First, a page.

Travelling during Ramadan can be an exciting and enriching experience, providing you are aware of its culture and expectations. Additionally, it presents a great opportunity to gain more insight into Islam.
Ramadan marks the ninth month in the Islamic calendar and serves as an opportunity for Muslims all around the world to practice fasting, prayer, reflection and community building.
Ramadan, which occurs every nineth month in the Islamic lunar calendar, sees Muslims worldwide fast from dawn until sunset for 29 or 30 days, depending on when it falls each year due to lunar cycles. As part of their fast, they drink only water and consume an Iftar meal at sundown (called Iftard in Arabic). Other activities, smoking or any pleasurable consumption must also be avoided during Ramadan.
Fasting can be seen as a time for personal renewal and self-control as well as an opportunity to connect with those less fortunate. Fasting is considered one of the five pillars of Islam and obligatory for adult Muslims. Younger Muslims may start fasting at puberty to prepare them for adulthood; those living with medical conditions, such as diabetes, may choose not to fast. Before undertaking any religious fasting practice it’s wise to consult your healthcare team.
If travelling to a country with a Muslim population during Ramadan, it’s essential that travellers understand cultural sensitivity surrounding fasting. Seek local advice before eating or drinking in public areas where Muslim people might congregate. Planning ahead and avoiding eating or drinking in these locations will ensure an easy experience for everyone involved.
Ramadan culminates with Eid al-Fitr, or the Festival of Breaking Fast. This time for giving back is celebrated through donations of money, clothes, food or services to those less fortunate than ourselves.
Eid al-Fitr is also an opportunity for Muslims to get together with family and friends and celebrate this joyful time of the year, often through feasts, gifts, and great celebrations.
Eid al-Fitr is determined by the moon’s position in the sky and is typically observed by an imam, after which people gather together at an Eid al-Fitr celebration site such as a mosque, park, open field or stadium to pray and celebrate!
Many shops, restaurants and post offices close during public holidays. Tourist-friendly places and those offering halal food will remain open as usual; it may be worth planning ahead as public transportation could have different schedules in effect; plan ahead!
Traveling to Muslim countries during Ramadan may present unique experiences, providing an excellent chance to learn about their culture and traditions in an intimate way. Just keep in mind that people tend to become more reserved during this period; therefore it’s advisable to dress modestly and refrain from engaging in PDAs during your travels.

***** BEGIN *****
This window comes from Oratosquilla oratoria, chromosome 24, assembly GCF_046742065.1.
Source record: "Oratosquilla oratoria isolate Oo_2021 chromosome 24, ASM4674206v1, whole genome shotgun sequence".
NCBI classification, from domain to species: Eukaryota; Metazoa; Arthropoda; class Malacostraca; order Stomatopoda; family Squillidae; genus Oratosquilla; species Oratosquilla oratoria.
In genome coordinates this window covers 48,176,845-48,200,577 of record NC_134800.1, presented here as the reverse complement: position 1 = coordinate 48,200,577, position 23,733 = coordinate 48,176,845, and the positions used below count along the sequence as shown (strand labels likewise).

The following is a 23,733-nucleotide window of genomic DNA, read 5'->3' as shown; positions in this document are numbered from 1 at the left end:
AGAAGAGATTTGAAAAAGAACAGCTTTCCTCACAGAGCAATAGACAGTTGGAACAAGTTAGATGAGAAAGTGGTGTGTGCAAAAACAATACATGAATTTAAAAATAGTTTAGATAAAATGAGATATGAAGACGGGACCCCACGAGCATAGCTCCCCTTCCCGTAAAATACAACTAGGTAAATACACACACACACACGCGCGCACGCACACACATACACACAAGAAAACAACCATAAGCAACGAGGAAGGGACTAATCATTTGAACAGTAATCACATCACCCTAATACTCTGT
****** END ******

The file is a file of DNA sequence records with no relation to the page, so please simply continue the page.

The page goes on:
Ramadan, the ninth month in the Islamic calendar, and its celebrations are introduced through this colourful picture book for children. Through simple text and engaging lift-the-flaps, readers are drawn into one family’s Ramadan traditions such as eating halal food, visiting their mosque and opening Eid presents.
Charity is an integral component of holiday traditions, and families should feel encouraged to donate money or goods to those less fortunate than themselves. Volunteer opportunities exist locally at community projects where you can give time helping others.
At Iftar, a special meal is shared among friends and family to commemorate the end of fasting. It provides an opportunity to exchange stories of good news as well as celebrate loved ones while having fun together. Families should maintain a respectful environment during this important event.
Eid al-Fitr is an integral part of Ramadan and marks its completion, providing families a time to retell the Prophet Mohammed’s arrival in Medina 622 AD and how God protected his army at Badr during battle. Furthermore, Eid al-Fitr marks an ideal opportunity to pay Zakat, or special alms tax dedicated solely for needy individuals, as well as perform additional acts of charity on this special day.
Travelling during Ramadan
Ramadan, or the Holy Month of Ramadan, is an important period of prayer and reflection for millions of Muslims worldwide. If you’re traveling into Muslim-majority countries during Ramadan, be prepared and understand what to expect before going there.
As with any trip, planning ahead and being flexible are keys to successful Ramadan travel. When possible, select accommodation that remains open during the daytime; book ahead when possible if possible and bring along food and water while travelling during Ramadan since many local restaurants and cafes will likely close during this period. Don’t miss suhoor (breakfast before dawn) and iftar (evening meal at sunset).
Though non-Muslim travellers are not expected to fast, it is wise to heed local advice and respect the customs of those who do fast. This includes refraining from eating, drinking, smoking or chewing gum in public places in order not to offend those fasting; additionally it would be prudent not to bring children out to restaurants for meals during fasting hours and avoid sharing dinner or drinks with those fasting.
Alternatively, for longer trips it may be worthwhile booking flights so they depart and land before or after Ramadan begins. While day flights should still provide service during Ramadan, certain airlines may only provide cold meals on board during Ramadan.